the first set was won in 25 minutes, 6-1. his the first set was won in 25 minutes, 6—1. his his german opponent required treatment. at 2—0 in the second set, he was refers —— forced to retire. remarkably, norrie hadn't even played a competitive match on clay until february of this year. lucas pouille of france is up next for him. novak djokovic made the second round of the french open after bidding a brazilian qualifier. djokovic is seeded 20th. he went to know down at the start but recovered. world number 2 caroline wozniacki is also through to the second round after a straight sets victory over america's danielle collins. it was a closely fought first set with collins, in her french open debut, pushing wozniacki all the way to a tie break. but the dane's experience showed in the end as she took
the second set 6—1. a first for south africa's rugby team as flanker siya kolisi has been named as the side's first black test captain ahead of the three match series against england next month. the 26—year—old has made 28 caps since his debut in 2013 and has captained his club side stormers since february last year. head coach rassie erasumus says kolisi is hard working and has the respect of his fellow players. ulster and ireland centre jared payne has been forced to retire from rugby after failing to recover sufficiently from a head injury he sustained last year. the 32—year—old won 20 ireland caps and last played for the lions on their tour of his native new zealand last summer. ulster have announced he'll take up a new role as defence coach and will be working with national team coaches during ireland's summer tour of australia. england have dropped mark stoneman for the second test against pakistan which starts
on friday at headingley, after a run of bad scores. he's the only change england have made, with keatonjennings replacing him. the opener last played for his country last summer before losing his place in the side. but he's scored three centuries for lancashire so far this season. we'll have more for you in sportsday at half past six. more now on the storms that caused flash flooding across the west midlands. a man who rescued a driver trapped in his submerged car hours before a man died on the same stretch of road has been speaking to reporters this afternoon. he explained how he dived in to a six foot deep flood to reach the stranded man. this is what he has been saying. this is what he has been sayinglj was this is what he has been saying.” was on my way home. i avoided the road closure like everyone else does and they went down a side street and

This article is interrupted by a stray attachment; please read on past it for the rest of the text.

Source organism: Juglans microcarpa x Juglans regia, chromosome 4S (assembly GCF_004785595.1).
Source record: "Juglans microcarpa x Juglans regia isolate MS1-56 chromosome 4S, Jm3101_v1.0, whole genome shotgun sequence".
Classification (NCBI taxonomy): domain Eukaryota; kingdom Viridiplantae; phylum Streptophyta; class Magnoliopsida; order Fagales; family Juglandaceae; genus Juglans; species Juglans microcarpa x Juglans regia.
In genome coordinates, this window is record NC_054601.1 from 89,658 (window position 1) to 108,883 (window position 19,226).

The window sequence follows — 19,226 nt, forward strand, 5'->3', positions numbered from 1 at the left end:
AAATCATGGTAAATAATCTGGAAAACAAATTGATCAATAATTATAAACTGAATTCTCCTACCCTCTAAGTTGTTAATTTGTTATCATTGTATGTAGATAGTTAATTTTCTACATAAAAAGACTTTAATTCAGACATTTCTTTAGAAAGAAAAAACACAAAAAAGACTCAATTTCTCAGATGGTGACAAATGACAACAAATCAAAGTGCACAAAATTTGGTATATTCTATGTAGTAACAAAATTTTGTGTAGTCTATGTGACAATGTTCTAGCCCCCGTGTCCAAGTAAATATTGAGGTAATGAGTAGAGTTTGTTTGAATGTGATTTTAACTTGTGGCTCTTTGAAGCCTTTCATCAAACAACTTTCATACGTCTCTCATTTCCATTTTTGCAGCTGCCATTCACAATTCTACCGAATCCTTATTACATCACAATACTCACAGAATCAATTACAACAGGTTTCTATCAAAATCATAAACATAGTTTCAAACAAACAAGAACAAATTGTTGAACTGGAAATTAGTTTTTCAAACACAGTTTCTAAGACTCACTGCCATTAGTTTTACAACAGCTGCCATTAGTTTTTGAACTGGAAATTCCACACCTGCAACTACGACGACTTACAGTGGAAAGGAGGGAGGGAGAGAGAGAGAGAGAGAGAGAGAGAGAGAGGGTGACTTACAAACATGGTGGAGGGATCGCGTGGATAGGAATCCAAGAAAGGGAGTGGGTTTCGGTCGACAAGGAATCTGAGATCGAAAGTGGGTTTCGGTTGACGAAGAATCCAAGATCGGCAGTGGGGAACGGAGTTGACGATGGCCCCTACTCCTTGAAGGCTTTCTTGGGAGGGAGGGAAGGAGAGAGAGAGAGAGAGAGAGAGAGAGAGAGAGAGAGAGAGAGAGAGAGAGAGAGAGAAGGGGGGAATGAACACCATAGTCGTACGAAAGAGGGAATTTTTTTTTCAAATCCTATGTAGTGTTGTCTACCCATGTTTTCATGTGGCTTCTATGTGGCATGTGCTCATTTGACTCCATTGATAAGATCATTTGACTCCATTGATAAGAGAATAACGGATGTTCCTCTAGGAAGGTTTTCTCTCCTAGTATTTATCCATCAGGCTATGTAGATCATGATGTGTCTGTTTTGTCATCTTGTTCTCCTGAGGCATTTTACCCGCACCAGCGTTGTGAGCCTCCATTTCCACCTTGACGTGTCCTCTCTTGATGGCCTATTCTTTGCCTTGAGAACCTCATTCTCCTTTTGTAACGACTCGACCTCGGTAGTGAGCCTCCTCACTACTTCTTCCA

then i came across the blood and people coming up to the car asking if you can zoom —— came across i got igot up i got up straightaway and went on. just an old man. the man in the car, how i was the water in the car? about two inches of breathing space in the carto about two inches of breathing space in the car to the roof. what did you do? i opened the back door and i thought there was kids in there and i couldn't feel anything. he said thatis i couldn't feel anything. he said that is just i couldn't feel anything. he said that isjust him in i couldn't feel anything. he said that is just him in the front but he couldn't get out. i opened the gore —— door, told him to take a breath and dragged him out. what was his reaction? he was shocked. he didn't say much but he thanked me. it spoke to him this morning. what did he say? was very thankful. i understand
you are asking him to go for a pint. yes but it all depends when i am free. what was the state of the roads? did you have any concern about how it was being dealt with?” got him out before any emergency services turned up, but i understand it has been stretched so that is understandable with response times. do you think it should have been closed off? it should have been closed off? it should have been closed properly, all the side roads. i don't think we should use cones, i think they should be metal barriers down so you can't get through or move them. but everything is stretched. everyone is hailing you asa stretched. everyone is hailing you as a hero. what do you think of that? it is overwhelming.” as a hero. what do you think of that? it is overwhelming. i didn't know what else to do. no hesitation in your mind. he went underwater. no. i knewi
in your mind. he went underwater. no. i knew i would be all right because i can swim. it isjust no. i knew i would be all right because i can swim. it is just the man was trapped so i had to get mad. —— get him out. a man has been arrested on suspicion of murdering an 11—year—old girl and a 31—year—old woman. the pair were found seriously injured by police at a property in gloucesterjust before 5am this morning, and declared dead at the scene. the arrested man is 28 years old. police have appealed for witnesses. our correspondent martin jones is at the scene. officers were called here to dexter way in gloucester at around ten to five this morning where they found a 31—year—old woman and 11—year—old girl dead in one of the houses behind me. the 28—year—old man has been arrested on suspicion of murder. i spent the morning speaking to residents here, all of them said this is normally a quiet street and many expressed shock particularly because it happened in the small hours of the morning and none of them heard anything. they awoke to police activity outside their homes.